Thursday, 24 September 2009

Jiin - 'Temple Ground'

During class last night I was introduced to the next kata I need to learn - Jiin, which means 'Temple ground'.

Jiin is part of a trio of katas that can be traced back to the Tomari-te style, possibly from Matsumura. However, it was then perpetuated through the Shuri-te system by Itosu. Funakoshi brought it to Japan and tried to change its name to Shokyo but it remained more commonly known as Jiin. The other two in the series are Jitte and Jion but these are not included in our syllabus. Shorin karate styles generally practice these kata and versions of them are done predominantly in Shotokan, Wadoryu and Shito-ryu. The version of Jiin that I am learning is the Shito-ryu one.

The main techniques that characterise this trio of kata are the starting kamae in which the left hand is placed around the right fist at the level of the throat. I couldn't find out the significance of this move other than it has its roots in the ancient art of Chinese kempo.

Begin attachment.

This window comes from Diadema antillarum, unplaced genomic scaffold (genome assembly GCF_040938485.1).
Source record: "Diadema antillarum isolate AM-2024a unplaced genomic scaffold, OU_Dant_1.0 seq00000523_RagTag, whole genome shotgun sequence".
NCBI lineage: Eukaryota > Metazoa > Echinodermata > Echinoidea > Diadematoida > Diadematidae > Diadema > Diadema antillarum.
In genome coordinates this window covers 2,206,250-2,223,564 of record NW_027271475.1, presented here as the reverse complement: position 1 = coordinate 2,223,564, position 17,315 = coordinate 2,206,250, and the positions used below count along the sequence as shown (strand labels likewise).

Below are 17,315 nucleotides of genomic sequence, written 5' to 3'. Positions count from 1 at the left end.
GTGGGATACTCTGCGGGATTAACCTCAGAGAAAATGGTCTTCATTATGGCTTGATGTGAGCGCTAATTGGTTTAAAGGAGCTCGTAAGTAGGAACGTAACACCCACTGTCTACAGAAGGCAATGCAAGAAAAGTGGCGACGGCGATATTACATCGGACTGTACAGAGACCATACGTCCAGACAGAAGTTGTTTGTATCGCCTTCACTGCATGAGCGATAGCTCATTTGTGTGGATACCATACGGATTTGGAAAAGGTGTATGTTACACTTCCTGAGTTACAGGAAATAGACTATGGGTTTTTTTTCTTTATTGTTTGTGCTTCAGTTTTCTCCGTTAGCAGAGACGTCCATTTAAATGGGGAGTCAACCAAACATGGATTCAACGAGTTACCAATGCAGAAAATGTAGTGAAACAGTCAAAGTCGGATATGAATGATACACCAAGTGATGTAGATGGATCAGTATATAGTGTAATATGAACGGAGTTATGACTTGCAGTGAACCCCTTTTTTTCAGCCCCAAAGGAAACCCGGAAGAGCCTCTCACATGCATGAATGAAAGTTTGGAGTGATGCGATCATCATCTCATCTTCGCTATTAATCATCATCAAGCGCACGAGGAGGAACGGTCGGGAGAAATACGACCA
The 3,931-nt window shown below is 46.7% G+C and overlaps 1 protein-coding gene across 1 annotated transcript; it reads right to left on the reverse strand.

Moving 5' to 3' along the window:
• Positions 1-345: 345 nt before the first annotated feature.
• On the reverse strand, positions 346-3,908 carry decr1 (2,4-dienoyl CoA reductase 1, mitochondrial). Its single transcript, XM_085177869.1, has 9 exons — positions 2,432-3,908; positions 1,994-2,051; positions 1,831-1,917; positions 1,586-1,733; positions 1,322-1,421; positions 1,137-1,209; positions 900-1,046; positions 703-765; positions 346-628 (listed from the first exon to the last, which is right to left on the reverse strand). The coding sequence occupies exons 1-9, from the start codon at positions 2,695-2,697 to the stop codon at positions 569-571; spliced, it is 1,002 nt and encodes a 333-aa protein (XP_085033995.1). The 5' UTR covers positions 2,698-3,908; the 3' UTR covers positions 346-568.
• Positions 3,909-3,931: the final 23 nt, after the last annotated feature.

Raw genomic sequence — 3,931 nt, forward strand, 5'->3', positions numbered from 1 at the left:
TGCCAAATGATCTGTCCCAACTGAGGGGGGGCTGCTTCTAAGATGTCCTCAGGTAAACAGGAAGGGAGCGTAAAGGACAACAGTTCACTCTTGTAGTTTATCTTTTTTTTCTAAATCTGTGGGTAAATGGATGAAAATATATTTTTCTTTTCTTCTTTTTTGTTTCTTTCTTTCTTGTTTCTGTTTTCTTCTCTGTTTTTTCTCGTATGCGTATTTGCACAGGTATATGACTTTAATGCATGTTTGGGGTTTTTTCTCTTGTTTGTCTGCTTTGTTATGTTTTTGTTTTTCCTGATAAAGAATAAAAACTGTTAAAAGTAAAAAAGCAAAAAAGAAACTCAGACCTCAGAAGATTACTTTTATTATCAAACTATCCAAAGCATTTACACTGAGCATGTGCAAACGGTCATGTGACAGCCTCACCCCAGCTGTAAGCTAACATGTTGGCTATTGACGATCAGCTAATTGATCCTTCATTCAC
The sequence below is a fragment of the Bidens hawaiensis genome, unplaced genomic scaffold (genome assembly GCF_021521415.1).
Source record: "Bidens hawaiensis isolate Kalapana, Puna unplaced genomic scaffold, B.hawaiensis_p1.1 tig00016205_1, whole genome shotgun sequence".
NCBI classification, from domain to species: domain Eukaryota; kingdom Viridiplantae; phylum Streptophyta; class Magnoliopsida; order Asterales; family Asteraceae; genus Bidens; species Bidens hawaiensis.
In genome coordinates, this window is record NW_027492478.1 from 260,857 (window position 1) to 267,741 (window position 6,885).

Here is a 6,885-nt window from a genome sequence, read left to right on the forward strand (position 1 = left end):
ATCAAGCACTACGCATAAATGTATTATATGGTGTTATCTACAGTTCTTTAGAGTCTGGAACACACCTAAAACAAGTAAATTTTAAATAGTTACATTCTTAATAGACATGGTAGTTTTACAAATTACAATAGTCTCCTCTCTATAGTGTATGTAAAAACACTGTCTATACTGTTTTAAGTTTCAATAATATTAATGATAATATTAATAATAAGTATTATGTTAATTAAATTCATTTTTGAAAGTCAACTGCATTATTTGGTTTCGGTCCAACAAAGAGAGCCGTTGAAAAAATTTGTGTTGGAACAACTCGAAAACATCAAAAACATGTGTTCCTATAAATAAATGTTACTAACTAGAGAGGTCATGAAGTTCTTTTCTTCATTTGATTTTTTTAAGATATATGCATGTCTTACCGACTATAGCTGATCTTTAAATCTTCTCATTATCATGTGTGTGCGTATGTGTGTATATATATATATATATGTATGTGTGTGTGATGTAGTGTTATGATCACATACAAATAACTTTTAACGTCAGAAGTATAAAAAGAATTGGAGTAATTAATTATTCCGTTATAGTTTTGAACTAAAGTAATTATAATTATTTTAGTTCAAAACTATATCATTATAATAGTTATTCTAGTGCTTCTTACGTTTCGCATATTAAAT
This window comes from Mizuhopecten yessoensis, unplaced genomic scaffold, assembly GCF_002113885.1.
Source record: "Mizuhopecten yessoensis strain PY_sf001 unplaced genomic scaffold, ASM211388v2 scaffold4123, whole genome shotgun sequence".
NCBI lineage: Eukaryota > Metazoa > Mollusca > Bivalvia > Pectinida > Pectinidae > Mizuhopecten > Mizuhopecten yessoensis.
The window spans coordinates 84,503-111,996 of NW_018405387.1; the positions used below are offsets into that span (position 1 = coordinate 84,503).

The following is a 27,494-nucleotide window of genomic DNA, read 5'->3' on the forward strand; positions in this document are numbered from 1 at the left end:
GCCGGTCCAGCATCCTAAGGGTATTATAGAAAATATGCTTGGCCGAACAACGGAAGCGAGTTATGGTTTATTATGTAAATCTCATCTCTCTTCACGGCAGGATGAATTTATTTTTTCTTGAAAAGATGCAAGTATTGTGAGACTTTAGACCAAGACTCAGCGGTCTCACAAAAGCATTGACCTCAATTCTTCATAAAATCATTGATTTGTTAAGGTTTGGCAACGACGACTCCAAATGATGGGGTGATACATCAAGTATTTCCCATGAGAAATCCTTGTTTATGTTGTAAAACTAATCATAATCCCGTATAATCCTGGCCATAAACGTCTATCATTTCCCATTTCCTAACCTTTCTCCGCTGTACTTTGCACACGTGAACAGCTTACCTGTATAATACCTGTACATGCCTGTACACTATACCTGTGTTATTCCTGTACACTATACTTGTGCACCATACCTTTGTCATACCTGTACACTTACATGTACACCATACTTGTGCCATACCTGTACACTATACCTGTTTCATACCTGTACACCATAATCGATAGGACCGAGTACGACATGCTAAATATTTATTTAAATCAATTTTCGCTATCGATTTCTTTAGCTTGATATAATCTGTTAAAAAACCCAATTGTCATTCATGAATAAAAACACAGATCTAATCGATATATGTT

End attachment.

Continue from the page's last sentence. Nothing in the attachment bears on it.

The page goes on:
Jiin is also characterised by the repeated use of manji uke. This is a double block in which one arm performs an uchi uke whilst the other simultaneously performs a gedan barai. This block is also known as the lamda block because of its resemblance to the shape of the Greek letter λ. Manji uke has also been associated with the Buddhist swastika symbol which was seen as a symbol of plurality, eternity, abundance, prosperity and long life. This double block is quite difficult for the inexperienced karateka to grasp (well me anyway) and is first met in the kata Pinan Sandan as well as Jurokono.

Jiin can be pretty heavy on the legs as well! There is a lot of use of the shiko dachi stance accompanied by quick changes of direction so it is a good kata for building leg strength as well as balance and coordination.

Though Jiin is still a widely practised kata it has been dropped from the Japan Karate Association teaching and grading syllabus. It is also one of only two kata to not be included in the‘Best Karate’ series by M. Nakayama, the series widely recognised as the definitive kata reference. It was also omitted from Shojiro Sugiyama's book Shoto-kan kata (Shotokan's standard reference book). The reason for these omissions is not known.

Here is a video of the Shito-ryu version of Jiin:

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